- Lumpy skin disease is a highly infectious disease of cattle caused by a poxvirus. It is mostly transmitted by biting insects.
- Lumpy skin disease is exotic to Australia. The international distribution of lumpy skin disease is increasing in range and it would have a significant impact on cattle productivity if it entered Australia. Clinical signs include multiple raised skin lesions, fever, salivation and nasal discharge.
- Read more about lumpy skin disease on the Emergency Animal Disease Bulletin No. 121
In Autumn, watch for these livestock diseases
|Disease, typical history and signs||Key samples|
Slender iceplant poisoning in sheep
Vitamin E deficiency
Grain poisoning in livestock
DPIRD disease investigation summary 2020
In 2020, the Department of Primary Industries and Regional Development investigated 1402 cases of disease in animals, primarily livestock.
Submissions were received from 77 private vet services and also government vets.
Disease investigations provide evidence that WA is free of livestock diseases that are reportable or affect trade. Submissions from vets also provide diagnostic information to aid producers in managing disease on their farms.
The exotic disease ehrlichiosis (E.canis) was detected in dogs in the State’s north for the first time in 2020. Vets submitted 513 potential cases of ehrlichiosis to the department for investigation of which 202 were positive for the disease.
Reportable disease exclusions
During 2020, there were 1056 reportable disease exclusions from 570 submissions. The most common reportable disease exclusions are shown in Figure 3. E.canis is reported separately.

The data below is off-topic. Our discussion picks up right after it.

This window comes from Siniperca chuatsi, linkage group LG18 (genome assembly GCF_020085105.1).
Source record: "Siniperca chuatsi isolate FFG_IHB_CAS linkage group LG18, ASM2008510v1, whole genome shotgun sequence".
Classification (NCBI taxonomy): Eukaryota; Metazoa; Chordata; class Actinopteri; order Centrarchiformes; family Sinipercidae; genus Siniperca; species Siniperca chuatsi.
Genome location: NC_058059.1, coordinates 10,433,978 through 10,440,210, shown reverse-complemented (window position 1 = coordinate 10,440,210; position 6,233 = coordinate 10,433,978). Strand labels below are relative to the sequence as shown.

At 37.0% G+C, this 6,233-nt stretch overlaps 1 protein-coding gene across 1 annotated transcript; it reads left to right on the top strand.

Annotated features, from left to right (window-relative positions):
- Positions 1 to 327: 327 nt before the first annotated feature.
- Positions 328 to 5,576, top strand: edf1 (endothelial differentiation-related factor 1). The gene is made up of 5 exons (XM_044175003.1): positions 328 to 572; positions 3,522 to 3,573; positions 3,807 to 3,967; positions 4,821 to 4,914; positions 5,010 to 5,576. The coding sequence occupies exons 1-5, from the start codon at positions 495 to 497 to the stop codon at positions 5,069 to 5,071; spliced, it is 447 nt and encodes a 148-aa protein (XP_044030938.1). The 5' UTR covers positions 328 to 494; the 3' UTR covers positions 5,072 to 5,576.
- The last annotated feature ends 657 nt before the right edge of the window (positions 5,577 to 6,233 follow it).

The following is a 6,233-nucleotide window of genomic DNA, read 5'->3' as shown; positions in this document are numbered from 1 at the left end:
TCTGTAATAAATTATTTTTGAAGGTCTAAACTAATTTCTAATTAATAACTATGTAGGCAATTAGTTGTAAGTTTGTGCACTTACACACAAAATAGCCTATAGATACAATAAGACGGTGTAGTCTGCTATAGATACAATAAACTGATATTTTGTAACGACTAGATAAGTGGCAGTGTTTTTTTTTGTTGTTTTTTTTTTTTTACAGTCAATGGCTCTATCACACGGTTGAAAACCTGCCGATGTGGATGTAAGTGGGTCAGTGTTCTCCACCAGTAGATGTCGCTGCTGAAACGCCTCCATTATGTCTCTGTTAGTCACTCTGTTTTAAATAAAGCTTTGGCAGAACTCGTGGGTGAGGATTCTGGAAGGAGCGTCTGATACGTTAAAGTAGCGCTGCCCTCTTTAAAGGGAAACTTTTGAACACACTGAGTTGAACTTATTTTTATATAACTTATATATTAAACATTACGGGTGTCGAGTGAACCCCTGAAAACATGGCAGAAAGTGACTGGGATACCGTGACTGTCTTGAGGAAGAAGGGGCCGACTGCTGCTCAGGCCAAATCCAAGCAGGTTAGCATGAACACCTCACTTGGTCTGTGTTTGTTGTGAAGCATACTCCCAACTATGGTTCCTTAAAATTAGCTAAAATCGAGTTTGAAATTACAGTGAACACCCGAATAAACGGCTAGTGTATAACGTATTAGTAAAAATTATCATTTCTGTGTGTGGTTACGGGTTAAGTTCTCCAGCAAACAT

In 2020 there were 257 reportable disease exclusions in sheep. The number of reportable exclusions by region is shown in Figure 4. The most common reportable disease exclusion was scrapie with 48 submissions to the laboratory, some of the submissions involved multiple animals.
In 2020 there were 375 reportable disease exclusions in cattle. The number of reportable disease exclusions in cattle by region is shown in Figure 5. The most common reportable disease exclusion was Johne’s disease in cattle with 90 submissions to the laboratory.
In 2020 there were 87 reportable disease exclusions in pigs. The number of reportable disease exclusions in pigs by region is shown in Figure 6. The most common reportable disease exclusion was African swine fever and classical swine fever, with 27 submissions to the laboratory for each.
The reportable disease exclusions in other species are shown in Figure 7.
Common endemic diseases in cattle
Common diagnoses in cattle in 2020 by region are shown in Figure 8.
In the October – December quarter 2020
The most commonly diagnosed disease in the October – December quarter of 2020 in cattle was annual ryegrass toxicity (ARGT) with 6 submissions to the laboratory during this time (Figure 9). For more information on ARGT visit the webpage.
Common endemic diseases in sheep
Common diagnoses in sheep in 2020 by region are shown in Figure 10.
In the October – December quarter 2020
The most commonly diagnosed disease in sheep during October – December 2020 was helminthiasis with 10 submissions to the DPIRD laboratory (Figure 10). Annual ryegrass toxicity was diagnosed 7 times during this period.